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Looking to Cloud Solutions

Looking to Cloud Solutions


by Roselynda Afandi, Communications Specialist, Corporate Media Services

End-equipment markets today require shorter product life cycles, individually configured products and fast adaptation to changing consumer demands, prompting the need for more sophisticated systems that can optimise the 360 manufacturing process.

Flow customisation and enhancement, asset tracking, predictive maintenance and real-time inventory optimisation that form the core objectives of Industry 4.0 present enormous opportunities for growth, and innovative businesses recognise the potential benefits. From high tech to manufacturing and industrial equipment, production processes are being transformed by “digitisation.” New technologies such as smart sensors, big data, and cloud computing applications are driving significant advances in these sectors.

Embedded systems are increasingly being connected to networks in large and medium-size enterprises, where the usual targets for cloud computing assimilation are manufacturing and production planning systems. With integrated connectivity, manufacturers are better able to access information from the factory floor through their cloud systems, and can quickly detect and address issues long before the product leaves the factory.

“The concerted move to cloud comes at an opportune time, especially with the anticipated growth of IoT, which will see 20.8 billion connected devices in use by 2020. Cloud services are becoming inexpensive and widely available, and enterprises can move or transfer workloads within and between their own data centres easily,” says Nalin Amunugama, General Manager of BOGE Asia Pacific, a leading supplier of industrial air compressor systems.

Aside from storing and managing the ever-growing expanse of production data, cloud computing helps manufacturers to reduce costs, provide new services, increase agility, boost performance and ultimately drive profitability.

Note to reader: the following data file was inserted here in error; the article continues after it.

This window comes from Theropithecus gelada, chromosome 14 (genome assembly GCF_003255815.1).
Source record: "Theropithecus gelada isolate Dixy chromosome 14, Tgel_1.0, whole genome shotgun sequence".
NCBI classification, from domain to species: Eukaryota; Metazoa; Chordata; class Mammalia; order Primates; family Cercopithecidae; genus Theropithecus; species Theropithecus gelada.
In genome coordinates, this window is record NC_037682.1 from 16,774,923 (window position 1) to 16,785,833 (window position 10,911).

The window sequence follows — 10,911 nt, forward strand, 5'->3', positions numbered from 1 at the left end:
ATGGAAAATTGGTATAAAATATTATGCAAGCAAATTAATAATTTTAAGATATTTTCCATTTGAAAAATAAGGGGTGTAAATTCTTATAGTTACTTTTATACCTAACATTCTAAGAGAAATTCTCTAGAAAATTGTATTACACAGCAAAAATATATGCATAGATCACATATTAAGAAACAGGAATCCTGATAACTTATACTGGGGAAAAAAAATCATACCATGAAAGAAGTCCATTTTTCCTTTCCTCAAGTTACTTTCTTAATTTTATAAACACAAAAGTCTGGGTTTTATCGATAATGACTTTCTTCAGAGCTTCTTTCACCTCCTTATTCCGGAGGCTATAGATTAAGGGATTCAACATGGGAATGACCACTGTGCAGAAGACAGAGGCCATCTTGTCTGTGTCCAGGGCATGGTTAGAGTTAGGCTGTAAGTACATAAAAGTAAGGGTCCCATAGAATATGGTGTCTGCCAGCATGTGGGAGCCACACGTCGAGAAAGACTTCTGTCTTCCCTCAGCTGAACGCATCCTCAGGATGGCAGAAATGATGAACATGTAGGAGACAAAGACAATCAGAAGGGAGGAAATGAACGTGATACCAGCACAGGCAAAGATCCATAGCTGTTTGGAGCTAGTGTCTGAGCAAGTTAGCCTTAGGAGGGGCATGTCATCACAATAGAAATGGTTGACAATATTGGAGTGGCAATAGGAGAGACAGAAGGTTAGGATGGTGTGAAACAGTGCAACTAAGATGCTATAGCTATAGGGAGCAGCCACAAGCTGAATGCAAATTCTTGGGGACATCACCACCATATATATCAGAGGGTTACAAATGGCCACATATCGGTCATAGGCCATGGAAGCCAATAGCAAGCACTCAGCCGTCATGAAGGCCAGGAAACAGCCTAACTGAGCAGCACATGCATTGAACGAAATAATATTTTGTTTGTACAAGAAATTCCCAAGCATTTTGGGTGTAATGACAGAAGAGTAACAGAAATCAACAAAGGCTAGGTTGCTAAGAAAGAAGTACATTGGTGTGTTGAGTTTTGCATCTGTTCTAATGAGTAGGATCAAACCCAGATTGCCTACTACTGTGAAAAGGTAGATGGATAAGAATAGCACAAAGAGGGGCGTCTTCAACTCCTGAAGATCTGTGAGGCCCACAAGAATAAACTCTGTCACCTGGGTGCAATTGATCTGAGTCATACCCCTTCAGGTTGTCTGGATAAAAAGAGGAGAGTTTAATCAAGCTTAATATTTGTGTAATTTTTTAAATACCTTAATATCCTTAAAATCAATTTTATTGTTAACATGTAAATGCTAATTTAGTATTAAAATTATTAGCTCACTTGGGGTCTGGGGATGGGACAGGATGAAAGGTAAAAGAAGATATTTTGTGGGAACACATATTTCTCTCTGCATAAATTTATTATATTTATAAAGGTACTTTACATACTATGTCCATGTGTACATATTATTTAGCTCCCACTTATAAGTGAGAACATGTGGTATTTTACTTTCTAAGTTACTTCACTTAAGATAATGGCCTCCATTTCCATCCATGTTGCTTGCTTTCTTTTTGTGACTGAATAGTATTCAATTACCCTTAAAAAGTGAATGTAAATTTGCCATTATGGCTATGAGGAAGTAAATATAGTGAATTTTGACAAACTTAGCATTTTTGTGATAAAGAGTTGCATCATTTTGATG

Factories of the future

No longer just a concept, the Smart Factory is increasingly becoming a principal feature of many businesses, helping them improve processes through automation and self-optimisation. Central to the operations of this smart environment are cloud-connected machinery and equipment that leverage collected data to monitor processes and keep production running optimally.

The application of intelligence – in the form of sensors, motors and robotics – along the assembly lines also frees up manpower from repetitive tasks, and directs them to more urgent or complex roles. In efforts to embrace comprehensive horizontal, vertical and digital integration, semiconductor manufacturer, Infineon Technologies, is implementing its own Smart Enterprise Programme (SEP). Over the next five years, the company will invest S$105m into building a Smart Factory at its manufacturing plant in Singapore. It has since introduced cloud robotics, like automated guided vehicles, to transport chips across different parts of the facility.

The delivery of lots to specific equipment, previously carried out by operators, is among various tasks that are now automated. Infineon’s investments in its smart factory are expected to expedite the replacement of manual, error-prone activities by its staff, enabling them to work on skills required for higher value-added activities. In the long run, the SEP will give the company a leap in productivity – in this case, chip output of four times – while helping it maintain its competitive edge in manufacturing.

Integrated shop floors

To tackle rigid back-end manufacturing, Tulip, a cloud-based operating system recently introduced a self-service technology that allows engineers to create customised apps that facilitate shop floor operations. Offering manufacturers a high degree of flexibility in creating their own digital solutions, the modular platform ensures customers’ unique, ever-changing needs are carefully addressed.